December 9, 2008
Microsoft Internet Explorer is prone to a remote code-execution vulnerability. Attackers can exploit this issue to execute arbitrary code in the context of the user running the application. Successful exploits will compromise the application and possibly the underlying computer. Failed attacks will cause denial-of-service conditions. NOTE: Symantec has received reports that this issue is being actively exploited in the wild.
- Avaya Messaging Application Server
- Avaya Messaging Application Server MM 1.1
- Avaya Messaging Application Server MM 2.0
- Avaya Messaging Application Server MM 3.0
- Avaya Messaging Application Server MM 3.1
- HP Storage Management Appliance 2.1
- HP Storage Management Appliance I
- HP Storage Management Appliance II
- HP Storage Management Appliance III
- Microsoft Internet Explorer 5.0.1
- Microsoft Internet Explorer 5.0.1 SP1
- Microsoft Internet Explorer 5.0.1 SP2
- Microsoft Internet Explorer 5.0.1 SP3
- Microsoft Internet Explorer 5.0.1 SP4
- Microsoft Internet Explorer 6.0
- Microsoft Internet Explorer 6.0 SP1
- Microsoft Internet Explorer 7.0
- Microsoft Internet Explorer 8 Beta 1
- Microsoft Internet Explorer 8 beta 2
- Nortel Networks CallPilot 1002rp
- Nortel Networks CallPilot 1005r
- Nortel Networks CallPilot 201i
- Nortel Networks CallPilot 600r
- Nortel Networks CallPilot 703t
- Nortel Networks Contact Center
- Nortel Networks Contact Center Express
- Nortel Networks Contact Center Manager
- Nortel Networks Contact Center Manager Server
- Nortel Networks Contact Center NCC
- Nortel Networks Self-Service MPS 100
- Nortel Networks Self-Service MPS 1000
- Nortel Networks Self-Service MPS 500
- Nortel Networks Self-Service Peri Application
- Nortel Networks Self-Service Peri Workstation
- Nortel Networks Self-Service Speech Server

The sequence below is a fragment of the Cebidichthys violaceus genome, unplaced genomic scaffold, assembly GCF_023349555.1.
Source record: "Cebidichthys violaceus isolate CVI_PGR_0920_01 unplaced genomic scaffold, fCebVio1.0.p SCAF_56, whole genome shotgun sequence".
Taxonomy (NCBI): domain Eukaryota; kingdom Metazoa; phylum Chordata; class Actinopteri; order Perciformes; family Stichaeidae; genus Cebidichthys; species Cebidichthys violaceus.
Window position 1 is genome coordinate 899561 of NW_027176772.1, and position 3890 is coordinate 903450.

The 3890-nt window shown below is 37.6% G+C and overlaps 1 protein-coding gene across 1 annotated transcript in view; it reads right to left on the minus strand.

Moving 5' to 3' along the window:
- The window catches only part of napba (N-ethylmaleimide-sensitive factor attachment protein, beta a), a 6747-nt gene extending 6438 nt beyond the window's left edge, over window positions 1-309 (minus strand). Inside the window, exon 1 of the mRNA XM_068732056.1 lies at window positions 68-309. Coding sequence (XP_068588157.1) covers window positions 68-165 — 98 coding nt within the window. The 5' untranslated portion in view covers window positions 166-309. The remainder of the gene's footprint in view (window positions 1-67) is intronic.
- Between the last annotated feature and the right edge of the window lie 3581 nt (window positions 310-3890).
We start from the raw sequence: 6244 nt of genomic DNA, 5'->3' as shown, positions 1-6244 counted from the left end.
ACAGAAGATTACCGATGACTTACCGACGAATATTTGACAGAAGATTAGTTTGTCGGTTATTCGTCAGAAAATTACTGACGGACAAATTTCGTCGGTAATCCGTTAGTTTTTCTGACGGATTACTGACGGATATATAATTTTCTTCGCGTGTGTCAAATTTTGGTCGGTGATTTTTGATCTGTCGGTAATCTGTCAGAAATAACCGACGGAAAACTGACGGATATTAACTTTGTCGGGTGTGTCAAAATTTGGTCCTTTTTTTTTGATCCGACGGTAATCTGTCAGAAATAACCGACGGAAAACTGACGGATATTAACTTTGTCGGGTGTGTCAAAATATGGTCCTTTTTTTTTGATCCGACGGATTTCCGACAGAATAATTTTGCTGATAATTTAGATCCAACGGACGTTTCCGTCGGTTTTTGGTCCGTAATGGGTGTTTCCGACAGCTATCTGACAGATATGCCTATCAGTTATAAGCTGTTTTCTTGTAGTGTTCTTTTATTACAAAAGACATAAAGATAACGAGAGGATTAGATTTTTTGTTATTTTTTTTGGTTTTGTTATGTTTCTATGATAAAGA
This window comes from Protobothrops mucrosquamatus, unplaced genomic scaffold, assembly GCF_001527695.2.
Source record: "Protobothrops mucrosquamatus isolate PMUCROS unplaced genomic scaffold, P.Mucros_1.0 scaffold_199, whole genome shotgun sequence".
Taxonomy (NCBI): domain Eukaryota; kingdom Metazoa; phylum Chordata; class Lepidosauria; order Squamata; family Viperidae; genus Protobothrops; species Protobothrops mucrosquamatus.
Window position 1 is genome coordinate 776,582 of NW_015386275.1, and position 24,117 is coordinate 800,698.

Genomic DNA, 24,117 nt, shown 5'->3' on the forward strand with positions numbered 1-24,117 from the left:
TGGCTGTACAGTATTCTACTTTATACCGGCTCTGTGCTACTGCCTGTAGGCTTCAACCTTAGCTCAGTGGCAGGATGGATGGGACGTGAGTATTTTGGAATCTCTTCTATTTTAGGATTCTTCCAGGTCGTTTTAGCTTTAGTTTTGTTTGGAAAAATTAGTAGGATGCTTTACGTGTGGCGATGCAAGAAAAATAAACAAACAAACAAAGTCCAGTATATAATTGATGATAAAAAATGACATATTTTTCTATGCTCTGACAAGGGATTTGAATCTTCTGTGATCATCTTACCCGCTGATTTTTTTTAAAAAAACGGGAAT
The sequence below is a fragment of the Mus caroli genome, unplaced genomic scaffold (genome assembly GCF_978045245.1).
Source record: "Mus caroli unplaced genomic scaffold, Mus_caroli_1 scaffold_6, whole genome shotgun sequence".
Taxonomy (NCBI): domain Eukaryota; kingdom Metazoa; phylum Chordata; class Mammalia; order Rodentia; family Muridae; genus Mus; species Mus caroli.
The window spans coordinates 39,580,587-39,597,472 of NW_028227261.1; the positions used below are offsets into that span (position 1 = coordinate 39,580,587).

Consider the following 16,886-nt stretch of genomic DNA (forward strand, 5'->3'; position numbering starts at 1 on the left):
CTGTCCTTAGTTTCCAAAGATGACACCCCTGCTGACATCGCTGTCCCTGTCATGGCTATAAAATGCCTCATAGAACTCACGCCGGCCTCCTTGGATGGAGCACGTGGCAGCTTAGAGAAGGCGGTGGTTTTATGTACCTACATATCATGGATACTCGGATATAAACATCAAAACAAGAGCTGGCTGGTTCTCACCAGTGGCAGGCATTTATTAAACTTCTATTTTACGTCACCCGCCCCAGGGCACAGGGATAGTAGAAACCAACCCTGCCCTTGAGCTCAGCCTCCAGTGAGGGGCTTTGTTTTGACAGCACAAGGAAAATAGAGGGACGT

Run all software as a nonprivileged user with minimal access rights.
To reduce the impact of latent vulnerabilities, always run nonadministrative software as an unprivileged user with minimal access rights.
Deploy network intrusion detection systems to monitor network traffic for malicious activity.
Deploy NIDS to monitor network traffic for signs of anomalous or suspicious activity. This includes but is not limited to requests that include NOP sleds and unexplained incoming and outgoing traffic. This may indicate exploit attempts or activity that results from successful exploits.
Do not follow links provided by unknown or untrusted sources.
Web users should be cautious about following links to sites that are provided by unfamiliar or suspicious sources. Filtering HTML from emails may help remove a possible vector for transmitting malicious links to users.
Set web browser security to disable the execution of script code or active content.
Since a successful exploit of this issue requires malicious code to execute in web clients, consider disabling support for script code and active content within the client browser. Note that this mitigation tactic might adversely affect legitimate websites that rely on the execution of browser-based script code.
Implement multiple redundant layers of security.
Memory-protection schemes (such as nonexecutable stack and heap configurations and randomly mapped memory segments) will complicate exploits of memory-corruption vulnerabilities.
Vendor updates are available.
- Microsoft - Clarification on the various workarounds from the recent IE advisory
- GreySign - Alert: IE70DAY attack code has been linked to the use of trojan horse
- CWE - CWE-367: Time-of-check Time-of-use (TOCTOU) Race Condition
- Microsoft - Microsoft Internet Explorer Homepage
- Microsoft Security Response Center (MSRC) - Microsoft Security Advisory 961051 Updated
- Microsoft - Microsoft Security Bulletin Advance Notification for December 2008
- Microsoft - MS08-078 and the SDL
- Robert McMillan - New Web attack exploits unpatched IE flaw
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